Economic

Open Terrain and Moving Into Defensible Niches

Our trainer Allan Elder asks the following:
I am fan of the Linux operating system, one of the few competitors to Microsoft. It would interesting to know what Sun Tzu would do if he were made a General at RedHat (leading competitor offering Linux) or any other vendor in the war on Microsoft. Where might he begin? What would be the most powerful opening moves?

The Entangling Terrain: No Way Back

One of the advantages of learning Sun Tzu's strategy is that it allows you to see some situations with a certain clarity. For example, Sun Tzu maps the competitive terrain in a way that defines six different extemes of positions in a three dimensional matrix of ground characteristics or, in the case of business, market characteristics. One of the most interesting of these extremes is called Entangling Terrain. This is defined as a position which, once you move out of it, you cannot return.

Contested Ground: China

Sun Tzu defines nine types of competitive, which define the most common relationships among competitors. Each type of ground is best handled in one way. Contested ground is defined as rich ground, to which a number of competitors are attracted and over which they can easily get into battles.

The Search for Empty Ground

Sun Tzu's strategy is non-intuitive because it is a contrarian philosophy. It teaches people that they must avoid their natural instict to follow the crowd. You cannot be successful if you do what everyone else does. Good strategy rewards creativity. In this sense, it is a constant search for empty ground. The empty ground is the opportunity that everyone always overlooks. We can never know if the empty ground is fertile or not until we explore it. Many empty grounds prove to be empty for a good reason: they are barren.

Economic Balance versus the Myopia of the Enlighten Elites

One of the advantages in learning strategy is that it helps you parse situations more clearly. In economic situations, we must understand our dual roles as consumers and producers. These roles are two sides of the same coin, complementary opposites in the terms of Sun Tzu, which cannot be separated. Without understanding the necessary balance of these two roles, you cannot understand anything about wealth or poverty.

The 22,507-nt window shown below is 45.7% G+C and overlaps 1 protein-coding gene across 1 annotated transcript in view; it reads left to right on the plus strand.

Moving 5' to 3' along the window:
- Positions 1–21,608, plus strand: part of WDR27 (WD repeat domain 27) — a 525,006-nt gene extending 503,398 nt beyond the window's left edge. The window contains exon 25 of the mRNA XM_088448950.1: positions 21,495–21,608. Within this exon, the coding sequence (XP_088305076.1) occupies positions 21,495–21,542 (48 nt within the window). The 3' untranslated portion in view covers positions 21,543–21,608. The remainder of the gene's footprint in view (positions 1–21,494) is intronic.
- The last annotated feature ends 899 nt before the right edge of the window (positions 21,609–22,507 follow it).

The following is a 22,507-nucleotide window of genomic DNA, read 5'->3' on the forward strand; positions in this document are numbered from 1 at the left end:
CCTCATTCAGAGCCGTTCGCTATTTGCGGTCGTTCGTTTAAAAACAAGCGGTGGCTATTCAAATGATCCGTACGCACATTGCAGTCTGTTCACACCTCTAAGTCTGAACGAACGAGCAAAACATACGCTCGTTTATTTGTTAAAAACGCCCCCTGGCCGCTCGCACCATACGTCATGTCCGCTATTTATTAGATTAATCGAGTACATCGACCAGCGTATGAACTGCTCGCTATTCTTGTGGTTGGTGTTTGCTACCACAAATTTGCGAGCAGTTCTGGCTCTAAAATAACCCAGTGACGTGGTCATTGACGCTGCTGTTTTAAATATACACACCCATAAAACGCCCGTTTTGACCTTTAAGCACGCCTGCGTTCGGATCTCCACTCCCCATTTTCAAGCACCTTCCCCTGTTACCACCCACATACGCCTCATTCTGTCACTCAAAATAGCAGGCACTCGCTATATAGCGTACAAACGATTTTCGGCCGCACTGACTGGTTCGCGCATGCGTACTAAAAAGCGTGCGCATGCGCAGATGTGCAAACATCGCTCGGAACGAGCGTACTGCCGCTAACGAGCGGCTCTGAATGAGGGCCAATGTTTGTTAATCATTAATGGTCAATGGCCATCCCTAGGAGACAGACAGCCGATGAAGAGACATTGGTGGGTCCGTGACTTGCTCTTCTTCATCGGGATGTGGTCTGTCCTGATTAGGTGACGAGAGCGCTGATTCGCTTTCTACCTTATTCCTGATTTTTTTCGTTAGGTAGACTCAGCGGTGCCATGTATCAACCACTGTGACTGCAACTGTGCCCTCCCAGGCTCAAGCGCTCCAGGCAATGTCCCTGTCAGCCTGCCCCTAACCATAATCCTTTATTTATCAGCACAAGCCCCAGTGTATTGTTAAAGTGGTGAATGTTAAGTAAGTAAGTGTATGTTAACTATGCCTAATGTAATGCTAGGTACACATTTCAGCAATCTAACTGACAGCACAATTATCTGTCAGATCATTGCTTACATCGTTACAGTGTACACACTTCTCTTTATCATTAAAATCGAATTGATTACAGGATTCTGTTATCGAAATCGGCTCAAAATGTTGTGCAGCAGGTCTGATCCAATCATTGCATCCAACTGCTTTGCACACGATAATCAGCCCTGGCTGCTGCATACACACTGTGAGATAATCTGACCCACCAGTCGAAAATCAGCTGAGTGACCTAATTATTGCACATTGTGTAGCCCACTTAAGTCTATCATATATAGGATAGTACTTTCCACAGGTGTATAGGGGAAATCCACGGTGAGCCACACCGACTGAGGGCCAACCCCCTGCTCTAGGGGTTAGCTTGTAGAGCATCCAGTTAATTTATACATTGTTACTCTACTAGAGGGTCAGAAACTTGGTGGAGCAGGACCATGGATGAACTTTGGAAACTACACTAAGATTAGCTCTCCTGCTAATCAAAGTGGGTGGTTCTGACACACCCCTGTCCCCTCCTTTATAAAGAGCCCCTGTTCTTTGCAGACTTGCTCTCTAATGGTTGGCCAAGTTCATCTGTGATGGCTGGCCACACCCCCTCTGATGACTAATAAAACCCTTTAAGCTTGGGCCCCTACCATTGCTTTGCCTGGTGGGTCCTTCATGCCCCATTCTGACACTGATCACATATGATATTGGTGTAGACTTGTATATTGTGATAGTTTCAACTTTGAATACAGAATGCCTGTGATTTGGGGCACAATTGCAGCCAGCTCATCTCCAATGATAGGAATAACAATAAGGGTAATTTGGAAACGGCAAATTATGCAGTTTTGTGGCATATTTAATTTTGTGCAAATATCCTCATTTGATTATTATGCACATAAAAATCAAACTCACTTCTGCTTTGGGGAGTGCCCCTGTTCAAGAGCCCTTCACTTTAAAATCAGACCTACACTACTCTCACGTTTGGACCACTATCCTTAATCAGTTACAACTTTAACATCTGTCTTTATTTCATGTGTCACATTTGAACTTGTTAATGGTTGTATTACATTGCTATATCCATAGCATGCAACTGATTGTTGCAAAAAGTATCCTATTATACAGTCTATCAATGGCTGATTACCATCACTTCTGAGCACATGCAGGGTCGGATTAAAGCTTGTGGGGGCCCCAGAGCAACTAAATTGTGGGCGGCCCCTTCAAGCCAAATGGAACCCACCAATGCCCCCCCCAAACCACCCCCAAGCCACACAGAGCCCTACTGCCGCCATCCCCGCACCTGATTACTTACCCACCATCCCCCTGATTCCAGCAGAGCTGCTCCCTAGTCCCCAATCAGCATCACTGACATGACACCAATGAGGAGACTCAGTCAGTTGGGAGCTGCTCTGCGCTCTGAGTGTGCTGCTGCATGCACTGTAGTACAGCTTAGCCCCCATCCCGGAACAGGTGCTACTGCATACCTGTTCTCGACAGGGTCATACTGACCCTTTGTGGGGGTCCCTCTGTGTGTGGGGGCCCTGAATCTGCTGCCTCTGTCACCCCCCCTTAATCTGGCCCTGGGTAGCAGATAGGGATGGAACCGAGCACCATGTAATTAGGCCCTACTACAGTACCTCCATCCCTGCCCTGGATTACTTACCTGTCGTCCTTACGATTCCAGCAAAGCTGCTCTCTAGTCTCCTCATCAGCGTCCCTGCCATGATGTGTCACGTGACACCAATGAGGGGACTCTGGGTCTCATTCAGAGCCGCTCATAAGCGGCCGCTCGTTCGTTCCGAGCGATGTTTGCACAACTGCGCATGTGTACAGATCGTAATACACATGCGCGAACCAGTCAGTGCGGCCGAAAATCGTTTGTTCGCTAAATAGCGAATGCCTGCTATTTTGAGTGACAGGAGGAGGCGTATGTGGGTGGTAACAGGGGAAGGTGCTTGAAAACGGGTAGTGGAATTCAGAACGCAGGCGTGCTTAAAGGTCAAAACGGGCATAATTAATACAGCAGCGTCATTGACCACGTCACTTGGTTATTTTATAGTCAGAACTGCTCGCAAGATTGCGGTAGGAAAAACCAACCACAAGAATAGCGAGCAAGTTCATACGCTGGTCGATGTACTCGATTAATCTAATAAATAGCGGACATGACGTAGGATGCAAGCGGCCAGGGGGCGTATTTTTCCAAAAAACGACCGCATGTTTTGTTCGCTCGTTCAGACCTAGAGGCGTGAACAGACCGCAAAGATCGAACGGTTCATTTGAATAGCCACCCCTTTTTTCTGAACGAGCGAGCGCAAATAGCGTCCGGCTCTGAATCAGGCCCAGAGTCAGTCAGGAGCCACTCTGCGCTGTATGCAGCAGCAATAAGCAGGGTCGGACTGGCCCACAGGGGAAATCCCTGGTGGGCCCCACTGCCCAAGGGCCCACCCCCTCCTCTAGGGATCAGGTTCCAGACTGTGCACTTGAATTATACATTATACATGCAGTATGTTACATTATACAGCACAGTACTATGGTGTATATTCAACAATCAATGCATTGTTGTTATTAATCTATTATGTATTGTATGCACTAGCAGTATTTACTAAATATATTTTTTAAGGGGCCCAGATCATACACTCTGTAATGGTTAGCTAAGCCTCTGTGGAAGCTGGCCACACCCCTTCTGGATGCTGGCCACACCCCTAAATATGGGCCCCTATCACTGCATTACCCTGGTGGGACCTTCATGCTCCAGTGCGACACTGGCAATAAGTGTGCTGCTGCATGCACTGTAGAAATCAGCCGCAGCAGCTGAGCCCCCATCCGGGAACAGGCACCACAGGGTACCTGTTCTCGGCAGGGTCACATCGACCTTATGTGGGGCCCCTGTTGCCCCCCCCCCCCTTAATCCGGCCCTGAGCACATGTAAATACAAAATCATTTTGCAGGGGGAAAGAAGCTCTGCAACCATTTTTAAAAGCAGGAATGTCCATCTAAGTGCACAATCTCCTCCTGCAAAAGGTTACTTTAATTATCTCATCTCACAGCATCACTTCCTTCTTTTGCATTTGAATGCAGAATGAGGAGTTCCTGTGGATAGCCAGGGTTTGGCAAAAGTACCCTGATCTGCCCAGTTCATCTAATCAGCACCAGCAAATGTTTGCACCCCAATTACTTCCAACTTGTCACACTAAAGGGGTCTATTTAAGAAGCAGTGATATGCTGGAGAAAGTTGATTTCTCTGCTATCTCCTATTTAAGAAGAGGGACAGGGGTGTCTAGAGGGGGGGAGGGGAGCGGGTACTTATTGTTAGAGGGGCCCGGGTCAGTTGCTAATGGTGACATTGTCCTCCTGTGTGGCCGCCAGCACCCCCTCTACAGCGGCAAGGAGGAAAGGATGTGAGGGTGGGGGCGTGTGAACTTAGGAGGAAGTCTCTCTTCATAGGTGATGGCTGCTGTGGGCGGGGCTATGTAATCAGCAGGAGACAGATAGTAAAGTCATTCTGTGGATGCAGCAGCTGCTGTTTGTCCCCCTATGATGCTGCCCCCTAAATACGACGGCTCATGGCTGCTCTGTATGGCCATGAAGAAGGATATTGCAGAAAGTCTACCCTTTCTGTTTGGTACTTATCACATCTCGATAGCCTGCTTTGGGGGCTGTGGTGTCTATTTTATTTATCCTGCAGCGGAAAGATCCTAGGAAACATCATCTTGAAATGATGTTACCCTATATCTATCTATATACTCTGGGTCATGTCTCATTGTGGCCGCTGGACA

Take Back America!

I have been doing a little strategic work for a local conservative organization called Take Back America. In this work, I tried to come up with a comprehensive statement of principles opposed by conservatives. This statement brings together a lot of my work here. The result was the following: We live in a world where the MSM and too many of our politicians are telling us: - that the more government can save the world while our freedom is destroying it - that we need government as our nanny but not to defend us from evil; - that we need more sex and less religion in the public square,

The Elites and Global Warming

"Global warming" (the political movement, not the physical fact) is quickly becoming the best possible illustration of everything that is going wrong with modern society. In a single topic, it encapsulates:
  • 1. The "respect gap" between doers and talkers, best illustrated by the fact that the global warming talker-in-chief, Al Gore, is lionized in the media and Hollywood for his talk while in his personal life, he produces more carbon gas the a fire in a coal mine.

Move Your Men, but Not into Enemy Forces

The great competitive moves are not confrontations that result in expensive battles, but manuevers that go around the competition. One good example is the recent release of Nintendo's WII game console. While Xbox 360 and Playstation 3 go after the same customer, Nintendo is pioneering new niches such as the older people who don't normally play games. This is great example of a non-intuitive move using Sun Tzu's principle of reversal. Video games are for young people? Okay, sell to old people!

Observations from Asia

In collecting of information, Sun Tzu tells us that we must seek outside sources because every one of us is limited by our normal perspective, which is defined by our existing position. Having just returned from Asia where the perspective on events is very different, this warning seems very appropriate. I wish I had time right now to do a longer post on the Asian perspective on democracy and especially the War on Terror, but right now, I only have time to make a few notes.

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